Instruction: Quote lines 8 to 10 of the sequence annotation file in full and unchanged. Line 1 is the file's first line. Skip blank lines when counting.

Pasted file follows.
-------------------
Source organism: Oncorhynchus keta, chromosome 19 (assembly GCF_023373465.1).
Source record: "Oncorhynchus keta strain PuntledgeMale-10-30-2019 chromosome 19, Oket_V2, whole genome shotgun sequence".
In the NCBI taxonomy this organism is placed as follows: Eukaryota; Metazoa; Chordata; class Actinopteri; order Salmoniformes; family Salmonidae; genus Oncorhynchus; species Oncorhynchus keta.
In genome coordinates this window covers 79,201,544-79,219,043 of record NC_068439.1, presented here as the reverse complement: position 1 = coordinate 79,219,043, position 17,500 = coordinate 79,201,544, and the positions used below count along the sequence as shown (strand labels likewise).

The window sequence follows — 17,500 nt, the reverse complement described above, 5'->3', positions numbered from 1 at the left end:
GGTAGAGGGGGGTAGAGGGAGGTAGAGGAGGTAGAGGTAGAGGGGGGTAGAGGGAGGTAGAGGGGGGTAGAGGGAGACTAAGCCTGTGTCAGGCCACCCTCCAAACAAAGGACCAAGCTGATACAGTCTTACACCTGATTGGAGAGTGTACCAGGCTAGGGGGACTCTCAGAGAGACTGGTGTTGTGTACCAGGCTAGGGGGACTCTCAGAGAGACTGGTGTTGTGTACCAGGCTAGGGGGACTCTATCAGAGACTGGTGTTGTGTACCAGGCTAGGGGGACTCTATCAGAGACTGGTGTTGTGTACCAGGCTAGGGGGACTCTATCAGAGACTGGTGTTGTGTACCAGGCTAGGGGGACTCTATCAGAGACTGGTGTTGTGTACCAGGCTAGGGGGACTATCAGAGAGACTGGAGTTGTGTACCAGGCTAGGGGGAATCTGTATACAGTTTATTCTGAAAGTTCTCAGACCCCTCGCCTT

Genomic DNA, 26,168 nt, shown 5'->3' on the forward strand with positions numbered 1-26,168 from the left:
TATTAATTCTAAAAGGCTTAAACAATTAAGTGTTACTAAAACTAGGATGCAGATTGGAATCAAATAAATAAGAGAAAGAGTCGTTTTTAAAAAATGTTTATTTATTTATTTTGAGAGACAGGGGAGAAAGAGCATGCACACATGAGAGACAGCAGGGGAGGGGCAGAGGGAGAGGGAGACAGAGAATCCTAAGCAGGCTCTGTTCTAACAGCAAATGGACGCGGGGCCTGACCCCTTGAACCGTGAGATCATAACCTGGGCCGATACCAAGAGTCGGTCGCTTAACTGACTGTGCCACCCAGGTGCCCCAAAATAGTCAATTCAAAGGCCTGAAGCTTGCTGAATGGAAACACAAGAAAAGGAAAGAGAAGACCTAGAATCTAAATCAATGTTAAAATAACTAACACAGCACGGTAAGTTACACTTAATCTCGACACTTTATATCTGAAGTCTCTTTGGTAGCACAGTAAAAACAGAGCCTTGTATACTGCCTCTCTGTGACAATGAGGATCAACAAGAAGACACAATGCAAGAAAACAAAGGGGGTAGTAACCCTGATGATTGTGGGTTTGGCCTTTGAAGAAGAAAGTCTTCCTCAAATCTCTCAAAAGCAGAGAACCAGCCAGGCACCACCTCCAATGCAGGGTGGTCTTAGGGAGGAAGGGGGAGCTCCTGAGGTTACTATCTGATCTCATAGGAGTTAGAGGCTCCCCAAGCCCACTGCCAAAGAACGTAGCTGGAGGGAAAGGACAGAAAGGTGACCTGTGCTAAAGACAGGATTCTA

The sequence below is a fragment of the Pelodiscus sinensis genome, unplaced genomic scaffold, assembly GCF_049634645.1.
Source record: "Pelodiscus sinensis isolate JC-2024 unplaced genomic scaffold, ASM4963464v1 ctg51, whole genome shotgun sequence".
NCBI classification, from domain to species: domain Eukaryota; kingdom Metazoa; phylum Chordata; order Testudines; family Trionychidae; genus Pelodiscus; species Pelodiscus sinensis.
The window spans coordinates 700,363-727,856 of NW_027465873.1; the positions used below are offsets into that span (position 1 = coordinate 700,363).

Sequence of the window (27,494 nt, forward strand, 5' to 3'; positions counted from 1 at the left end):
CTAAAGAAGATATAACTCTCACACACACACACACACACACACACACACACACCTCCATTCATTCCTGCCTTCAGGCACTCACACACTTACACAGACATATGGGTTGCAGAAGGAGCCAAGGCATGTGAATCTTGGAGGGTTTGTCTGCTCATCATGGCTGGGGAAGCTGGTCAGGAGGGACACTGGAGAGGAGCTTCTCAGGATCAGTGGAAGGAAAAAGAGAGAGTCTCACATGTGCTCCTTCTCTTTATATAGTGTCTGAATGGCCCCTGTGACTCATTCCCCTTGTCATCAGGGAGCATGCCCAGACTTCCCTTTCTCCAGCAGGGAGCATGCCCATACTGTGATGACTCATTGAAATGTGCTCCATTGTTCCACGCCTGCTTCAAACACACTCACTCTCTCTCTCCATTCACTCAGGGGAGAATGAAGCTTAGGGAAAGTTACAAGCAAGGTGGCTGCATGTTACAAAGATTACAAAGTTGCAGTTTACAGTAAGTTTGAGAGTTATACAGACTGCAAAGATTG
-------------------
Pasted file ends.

TATTAATTCTAAAAGGCTTAAACAATTAAGTGTTACTAAAACTAGGATGCAGATTGGAATCAAATAAATAAGAGAAAGAGTCGTTTTTAAAAAATGTTTATTTATTTATTTTGAGAGACAGGGGAGAAAGAGCATGCACACATGAGAGACAGCAGGGGAGGGGCAGAGGGAGAGGGAGACAGAGAATCCTAAGCAGGCTCTGTTCTAACAGCAAATGGACGCGGGGCCTGACCCCTTGAACCGTGAGATCATAACCTGGGCCGATACCAAGAGTCGGTCGCTTAACTGACTGTGCCACCCAGGTGCCCCAAAATAGTCAATTCAAAGGCCTGAAGCTTGCTGAATGGAAACACAAGAAAAGGAAAGAGAAGACCTAGAATCTAAATCAATGTTAAAATAACTAACACAGCACGGTAAGTTACACTTAATCTCGACACTTTATATCTGAAGTCTCTTTGGTAGCACAGTAAAAACAGAGCCTTGTATACTGCCTCTCTGTGACAATGAGGATCAACAAGAAGACACAATGCAAGAAAACAAAGGGGGTAGTAACCCTGATGATTGTGGGTTTGGCCTTTGAAGAAGAAAGTCTTCCTCAAATCTCTCAAAAGCAGAGAACCAGCCAGGCACCACCTCCAATGCAGGGTGGTCTTAGGGAGGAAGGGGGAGCTCCTGAGGTTACTATCTGATCTCATAGGAGTTAGAGGCTCCCCAAGCCCACTGCCAAAGAACGTAGCTGGAGGGAAAGGACAGAAAGGTGACCTGTGCTAAAGACAGGATTCTA

The sequence below is a fragment of the Pelodiscus sinensis genome, unplaced genomic scaffold, assembly GCF_049634645.1.
Source record: "Pelodiscus sinensis isolate JC-2024 unplaced genomic scaffold, ASM4963464v1 ctg51, whole genome shotgun sequence".